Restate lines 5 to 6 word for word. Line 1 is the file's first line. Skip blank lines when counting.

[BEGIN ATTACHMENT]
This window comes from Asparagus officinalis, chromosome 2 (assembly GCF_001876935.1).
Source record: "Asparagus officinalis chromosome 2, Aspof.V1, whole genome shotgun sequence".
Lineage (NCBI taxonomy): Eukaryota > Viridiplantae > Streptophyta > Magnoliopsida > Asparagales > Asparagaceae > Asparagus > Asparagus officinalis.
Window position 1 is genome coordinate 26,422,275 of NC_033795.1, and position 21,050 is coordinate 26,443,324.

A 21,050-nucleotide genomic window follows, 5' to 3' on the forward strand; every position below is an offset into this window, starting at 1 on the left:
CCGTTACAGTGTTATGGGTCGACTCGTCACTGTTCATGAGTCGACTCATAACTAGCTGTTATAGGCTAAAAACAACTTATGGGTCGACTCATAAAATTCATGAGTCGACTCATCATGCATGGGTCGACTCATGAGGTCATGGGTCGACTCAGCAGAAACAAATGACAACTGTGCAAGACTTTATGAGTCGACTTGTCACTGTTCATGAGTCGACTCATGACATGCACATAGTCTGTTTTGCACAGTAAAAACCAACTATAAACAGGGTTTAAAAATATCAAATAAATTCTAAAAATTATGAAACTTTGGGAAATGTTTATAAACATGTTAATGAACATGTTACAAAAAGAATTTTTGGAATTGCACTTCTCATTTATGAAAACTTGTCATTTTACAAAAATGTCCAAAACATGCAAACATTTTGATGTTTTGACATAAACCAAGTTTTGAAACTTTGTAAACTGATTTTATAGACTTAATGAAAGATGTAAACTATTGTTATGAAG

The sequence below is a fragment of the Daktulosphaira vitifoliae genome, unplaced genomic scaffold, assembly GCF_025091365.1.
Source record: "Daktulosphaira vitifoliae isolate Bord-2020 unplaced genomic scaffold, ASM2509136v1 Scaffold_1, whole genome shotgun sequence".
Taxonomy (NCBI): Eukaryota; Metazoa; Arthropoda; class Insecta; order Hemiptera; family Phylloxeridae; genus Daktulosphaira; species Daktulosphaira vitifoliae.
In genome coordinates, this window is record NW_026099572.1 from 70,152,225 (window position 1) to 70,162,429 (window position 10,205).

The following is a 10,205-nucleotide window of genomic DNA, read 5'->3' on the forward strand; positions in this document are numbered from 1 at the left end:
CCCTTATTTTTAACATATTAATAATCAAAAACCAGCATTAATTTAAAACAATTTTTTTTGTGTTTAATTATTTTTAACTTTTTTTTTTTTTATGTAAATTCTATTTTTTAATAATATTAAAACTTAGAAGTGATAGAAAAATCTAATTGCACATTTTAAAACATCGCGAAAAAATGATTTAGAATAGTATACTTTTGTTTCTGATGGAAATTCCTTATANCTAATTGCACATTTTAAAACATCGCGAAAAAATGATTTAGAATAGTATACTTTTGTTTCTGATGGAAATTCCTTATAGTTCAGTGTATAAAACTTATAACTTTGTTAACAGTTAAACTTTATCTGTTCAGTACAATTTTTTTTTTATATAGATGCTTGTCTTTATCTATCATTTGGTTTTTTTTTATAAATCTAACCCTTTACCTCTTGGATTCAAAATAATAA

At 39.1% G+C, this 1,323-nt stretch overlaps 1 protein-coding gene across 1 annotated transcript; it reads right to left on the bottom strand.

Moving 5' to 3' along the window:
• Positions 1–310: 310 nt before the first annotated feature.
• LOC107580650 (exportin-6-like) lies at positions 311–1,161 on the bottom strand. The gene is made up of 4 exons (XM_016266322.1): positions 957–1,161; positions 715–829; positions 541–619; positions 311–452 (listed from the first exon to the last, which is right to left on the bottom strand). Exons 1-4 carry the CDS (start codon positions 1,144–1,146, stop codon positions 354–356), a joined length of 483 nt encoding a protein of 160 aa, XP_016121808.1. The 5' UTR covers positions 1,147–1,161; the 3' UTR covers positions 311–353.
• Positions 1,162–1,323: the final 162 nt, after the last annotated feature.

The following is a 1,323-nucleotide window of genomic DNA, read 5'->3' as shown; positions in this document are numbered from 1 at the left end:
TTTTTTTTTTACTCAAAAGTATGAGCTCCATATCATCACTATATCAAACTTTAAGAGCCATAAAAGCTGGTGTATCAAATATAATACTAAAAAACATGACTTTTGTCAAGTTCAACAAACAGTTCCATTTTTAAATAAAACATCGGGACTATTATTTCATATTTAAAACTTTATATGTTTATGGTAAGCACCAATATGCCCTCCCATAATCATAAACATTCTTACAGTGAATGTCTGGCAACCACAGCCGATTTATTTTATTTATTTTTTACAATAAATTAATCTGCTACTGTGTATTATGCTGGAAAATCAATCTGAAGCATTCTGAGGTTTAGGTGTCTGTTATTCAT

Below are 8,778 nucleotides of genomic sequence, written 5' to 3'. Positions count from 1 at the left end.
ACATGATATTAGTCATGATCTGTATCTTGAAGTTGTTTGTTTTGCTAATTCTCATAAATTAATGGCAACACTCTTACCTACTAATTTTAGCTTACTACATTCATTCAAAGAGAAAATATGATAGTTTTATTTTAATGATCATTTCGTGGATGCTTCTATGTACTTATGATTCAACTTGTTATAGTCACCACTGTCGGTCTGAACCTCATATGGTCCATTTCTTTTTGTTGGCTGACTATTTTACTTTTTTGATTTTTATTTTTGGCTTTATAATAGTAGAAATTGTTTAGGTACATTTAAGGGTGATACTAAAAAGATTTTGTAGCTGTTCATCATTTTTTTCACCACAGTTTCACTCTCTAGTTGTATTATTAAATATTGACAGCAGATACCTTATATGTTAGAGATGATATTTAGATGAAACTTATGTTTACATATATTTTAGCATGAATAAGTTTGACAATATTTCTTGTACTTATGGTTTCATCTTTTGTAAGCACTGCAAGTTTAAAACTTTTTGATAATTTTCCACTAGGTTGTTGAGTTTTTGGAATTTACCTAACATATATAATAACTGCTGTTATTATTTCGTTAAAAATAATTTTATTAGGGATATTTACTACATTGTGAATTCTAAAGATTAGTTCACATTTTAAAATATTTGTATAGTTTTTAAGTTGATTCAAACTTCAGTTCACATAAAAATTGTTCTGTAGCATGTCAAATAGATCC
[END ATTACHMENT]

A 21,050-nucleotide genomic window follows, 5' to 3' on the forward strand; every position below is an offset into this window, starting at 1 on the left:
CCGTTACAGTGTTATGGGTCGACTCGTCACTGTTCATGAGTCGACTCATAACTAGCTGTTATAGGCTAAAAACAACTTATGGGTCGACTCATAAAATTCATGAGTCGACTCATCATGCATGGGTCGACTCATGAGGTCATGGGTCGACTCAGCAGAAACAAATGACAACTGTGCAAGACTTTATGAGTCGACTTGTCACTGTTCATGAGTCGACTCATGACATGCACATAGTCTGTTTTGCACAGTAAAAACCAACTATAAACAGGGTTTAAAAATATCAAATAAATTCTAAAAATTATGAAACTTTGGGAAATGTTTATAAACATGTTAATGAACATGTTACAAAAAGAATTTTTGGAATTGCACTTCTCATTTATGAAAACTTGTCATTTTACAAAAATGTCCAAAACATGCAAACATTTTGATGTTTTGACATAAACCAAGTTTTGAAACTTTGTAAACTGATTTTATAGACTTAATGAAAGATGTAAACTATTGTTATGAAG